Lucy: We’ve live here a long time

Gina: Well she’s been here long too

Leandra: So do you sit out here very often?

Gina: In the summer, when it’s warm

Leandra: What do you do in the winter?

Lucy: Stay in the house!

Leandra: Go visit each other and stuff?

Gina: Yeah, sometimes—

Lucy: We stay in our own houses.

 

Another passerby continues forward, this one clutching on to a walker

Passerby: Hey How you doin’ — where’s your puppy?

Gina: Upstairs

Leandra: It’s lovely that you all know each other

Gina: Even the junkies know me

Leandra: What’s that?

Gina: Even the junkies know me.

Lucy: Around the corner, there used to be a drug addict store.

Leandra: A drug addict store?

Gina: A methadone center

Lucy: Yeah, the methadone

 

A second hot Australian emerges.

Lucy: Hey where are ya going?

Australian: I have to go to the West Village, but I’ll be back. Be back in an hour.

Lucy: Okie dokie.

Gina: Bring home a hippie?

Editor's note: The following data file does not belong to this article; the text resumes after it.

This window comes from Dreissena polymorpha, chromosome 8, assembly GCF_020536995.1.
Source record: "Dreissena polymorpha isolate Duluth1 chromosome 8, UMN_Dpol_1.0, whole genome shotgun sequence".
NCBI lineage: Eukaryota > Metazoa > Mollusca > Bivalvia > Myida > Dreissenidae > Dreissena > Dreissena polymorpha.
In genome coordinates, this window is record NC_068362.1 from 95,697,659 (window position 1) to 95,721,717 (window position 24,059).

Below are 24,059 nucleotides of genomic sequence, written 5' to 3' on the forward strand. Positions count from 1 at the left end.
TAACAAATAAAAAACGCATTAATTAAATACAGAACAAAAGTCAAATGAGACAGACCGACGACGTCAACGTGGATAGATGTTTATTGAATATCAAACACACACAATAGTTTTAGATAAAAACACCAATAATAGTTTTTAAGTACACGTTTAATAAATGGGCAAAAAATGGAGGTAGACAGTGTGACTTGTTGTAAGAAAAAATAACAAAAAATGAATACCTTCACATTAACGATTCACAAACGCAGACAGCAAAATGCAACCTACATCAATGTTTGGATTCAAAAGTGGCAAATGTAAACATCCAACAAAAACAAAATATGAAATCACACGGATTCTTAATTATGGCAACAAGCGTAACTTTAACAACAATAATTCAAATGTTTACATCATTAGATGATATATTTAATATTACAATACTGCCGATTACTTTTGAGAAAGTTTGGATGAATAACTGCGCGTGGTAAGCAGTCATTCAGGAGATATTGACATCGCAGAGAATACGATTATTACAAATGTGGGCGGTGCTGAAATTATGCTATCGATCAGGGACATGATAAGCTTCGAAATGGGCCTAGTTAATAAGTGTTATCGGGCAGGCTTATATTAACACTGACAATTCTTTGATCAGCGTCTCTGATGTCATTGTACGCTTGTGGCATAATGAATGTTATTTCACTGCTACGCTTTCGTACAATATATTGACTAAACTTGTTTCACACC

Australian: No, Jesus.

Gina: Bring something good?

Australian: You want something good?

Gina: Yeah, yourself.

Gina: You know I would like to try corn dogs, they say they’re very good.

Leandra: Corn dogs?

Gina: Corn dogs

Hot Australian: What’s that?

Gina: Corn dogs!

Hot Australian: Corn dogs?

Gina: Corn dogs!

Hot Australian: What’s a corn dog?

Lucy: Oh, I’ve seen ‘em!

Gina: It’s Frankfurters, wrapped around in the–

Hot Australian: Prosciutto?

Gina: No, corn bread.

 

They begin talking amongst themselves with an older gentlemen named Joey.

Lucy: I don’t like no green peppers, only the red ones.

Joey: I love hot sauce.

 

Gina starts looking through photos that were inconspicuously handed to her. They are pictures of children in Mexico. The photos fall out of Gina’s lap

Lucy: Hey. Joe wants to see them too!

Lucy: Hey!

Gina: Hey! There was a bug on it!!!

Joe: I can’t take you no place.

Gina: You’ll take me no place.

 

On family

Lucy: There’s my son!

Leandra: Are you close with your son?

Lucy: Yeah, he’s my only one.

Leandra: Do you still live in the same unit you were in when you were born?

Lucy: Yea.

Gina: Yea. Me too.

Leandra: Do you also pay crazy rent, like $80 per month?

Gina: No way, pshhh. $89.

Leandra: $89?

Lucy: I pay $87. But we’re senior citizens. Some of them pay less than us.

Gina: Mary Jones, Fifty dollars.

Lucy: When I got married I was paying fifteen dollars.